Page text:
Update: UbD status in our school

We just finished a trimester of UbD. It is our first time to employ the UbD method in our school using the DepEd created modules. This trimester, we only executed the ones from Math, Social Science and Science. The outputs for each module are great! You can see the students doing the project themselves and really applying that they know. Some feedback though that I received from the teachers:

Math: The module lasted for almost 2 months (depended on the pace of the students’ learning) and the topic covered only measurement. They tried to compare it with last year’s pace when they already have covered several topics in 2 months. I don’t know if it’s worth lagging behind the content for the skill and mastery of measurement. But I was able to watch the “culminating” project of the module and I was impressed with the students. The students were to propose a water tank design, size, and cost, present it using slideshow presentation and dressed up like real professionals in the field. They also defended their designs while the classmates threw questions at them. It was almost like the “real world.”

Science: It didn’t create much noise in school. I guess it’s because the module is not far from how science is already taught in our school.

Social Science: Same with Math. The output was also impressive. Students presented their Philippine History timelines side by side with other significant world events. The teacher liked the idea of the timeline because the students were able to have a world view of events that were happening at a certain period of time. The events became more relevant to the students because they became aware of what was happening when they were born. The teacher also was happy that there was indeed mastery of the topic with little lecture from the teacher because as they created their timelines, they did their own research and chose the significant events themselves. In effect, they were able to evaluate which ones are significant and which ones are not. Since topics are limited, the teacher had a difficult time crafting the trimestral exam because they didn’t cover much.

Conclusion: UbDized lessons do achieve the goal of mastery of skills and preparing the students for the real world especially the workplace. However, content is indeed sacrificed. Being a theory, there are no researches yet that confirm the effectivity of this framework. Several things though that I love about UbD is the GRASPS (basically, the culminating activity of the module). Then again, being someone who doesn’t subscribe to just one educational theory, I could still employ the GRASPS without adhering completely to the UbD and at the same time balance the content with skill mastery. Right now, UbD seems to be lopsided.

One last thing, teachers can easily execute the modules without being trained completely. Training is needed to craft the modules. Not everyone will (particularly some public school teachers) be able to create an outstanding module. And to clarify, the DepEd modules are admittedly not purely Wiggins and McTighe versions, but hope to achieve the same results as the original theory. It is the idea that is important and not the details, isn’t it?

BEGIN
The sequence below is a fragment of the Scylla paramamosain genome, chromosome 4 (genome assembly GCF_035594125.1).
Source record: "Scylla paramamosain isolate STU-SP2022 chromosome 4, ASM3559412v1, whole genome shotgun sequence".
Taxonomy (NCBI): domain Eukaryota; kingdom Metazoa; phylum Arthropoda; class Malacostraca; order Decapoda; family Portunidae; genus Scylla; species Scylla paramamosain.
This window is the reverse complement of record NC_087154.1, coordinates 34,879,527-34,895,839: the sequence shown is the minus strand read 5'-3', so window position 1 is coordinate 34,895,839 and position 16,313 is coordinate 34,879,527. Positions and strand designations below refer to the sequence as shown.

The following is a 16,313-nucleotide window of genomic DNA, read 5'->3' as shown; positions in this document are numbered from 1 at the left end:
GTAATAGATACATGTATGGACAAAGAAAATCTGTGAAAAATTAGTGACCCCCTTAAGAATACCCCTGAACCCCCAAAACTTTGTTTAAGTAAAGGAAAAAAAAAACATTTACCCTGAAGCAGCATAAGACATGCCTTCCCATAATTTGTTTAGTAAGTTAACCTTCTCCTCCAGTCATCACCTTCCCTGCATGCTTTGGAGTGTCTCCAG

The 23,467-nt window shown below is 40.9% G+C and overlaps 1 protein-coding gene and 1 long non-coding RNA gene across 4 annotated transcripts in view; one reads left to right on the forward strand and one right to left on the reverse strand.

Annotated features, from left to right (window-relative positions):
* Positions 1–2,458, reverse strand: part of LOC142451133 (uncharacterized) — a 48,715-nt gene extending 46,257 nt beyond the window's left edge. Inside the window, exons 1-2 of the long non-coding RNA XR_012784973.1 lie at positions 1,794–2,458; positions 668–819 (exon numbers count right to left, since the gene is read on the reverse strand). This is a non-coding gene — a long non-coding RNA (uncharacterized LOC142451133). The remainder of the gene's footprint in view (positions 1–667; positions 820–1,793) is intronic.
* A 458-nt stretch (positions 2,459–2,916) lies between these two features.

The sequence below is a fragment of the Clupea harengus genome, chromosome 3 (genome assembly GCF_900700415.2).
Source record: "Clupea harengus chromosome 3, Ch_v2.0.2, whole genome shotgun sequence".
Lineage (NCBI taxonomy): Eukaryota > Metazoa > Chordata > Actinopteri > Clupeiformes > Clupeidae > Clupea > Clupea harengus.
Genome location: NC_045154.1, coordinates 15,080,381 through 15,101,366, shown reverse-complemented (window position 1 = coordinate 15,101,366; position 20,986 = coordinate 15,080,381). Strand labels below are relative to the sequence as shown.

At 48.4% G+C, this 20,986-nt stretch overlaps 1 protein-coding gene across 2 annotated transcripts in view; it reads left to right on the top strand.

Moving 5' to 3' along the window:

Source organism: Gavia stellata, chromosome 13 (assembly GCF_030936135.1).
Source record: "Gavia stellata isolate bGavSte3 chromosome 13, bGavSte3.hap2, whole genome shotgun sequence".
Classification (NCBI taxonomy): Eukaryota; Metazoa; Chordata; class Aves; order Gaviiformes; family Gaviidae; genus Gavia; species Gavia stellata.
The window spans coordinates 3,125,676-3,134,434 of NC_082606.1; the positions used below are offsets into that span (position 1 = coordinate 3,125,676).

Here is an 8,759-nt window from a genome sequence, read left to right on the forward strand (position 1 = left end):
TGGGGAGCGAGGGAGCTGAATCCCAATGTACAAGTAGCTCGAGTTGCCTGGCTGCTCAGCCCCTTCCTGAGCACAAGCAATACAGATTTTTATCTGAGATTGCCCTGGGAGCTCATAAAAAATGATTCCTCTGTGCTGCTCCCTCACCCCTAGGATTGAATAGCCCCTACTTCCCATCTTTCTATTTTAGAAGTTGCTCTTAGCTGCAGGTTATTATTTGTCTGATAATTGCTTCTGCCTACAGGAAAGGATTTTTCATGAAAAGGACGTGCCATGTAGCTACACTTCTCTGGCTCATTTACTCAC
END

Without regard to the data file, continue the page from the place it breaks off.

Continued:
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One thought on “Update: UbD status in our school

  1. Thanks for responding with another post!

    Congratulations! I think the trade-off of losing content coverage but gaining real-life and meaningful experience and skills in math, is very much worth it. For the past years, we have been covering content, but students just easily forget these things. They kept these learnings only as long as they felt they were important – up to the finals exams. Measurement is a very important skill where we as a country is weak at. This is definitely a move to the right direction for your school.

    I know there will be skeptics who will argue that content cannot be sacrificed… “What will happen to the students when they take the college entrance exams?” I think the right response should be, “Then let’s change the format or the kind of questions in entrance exams.”

    Actually, entrance tests in the better universities (and even high schools) already have more of the higher-order thinking (HOTS) questions, and less of the “either-you-know-it-or-you-dont” kinds. So I think the way to go really is to develop thinking skills, rather than force-feeding students with information. This goes for all subjects, even for Social Studies (History) and Science, which are still labelled as “content-based” subjects.

    Keep up the good work! I’ll be happy to hear more about Science teaching in your school… the projects they are able to do there…

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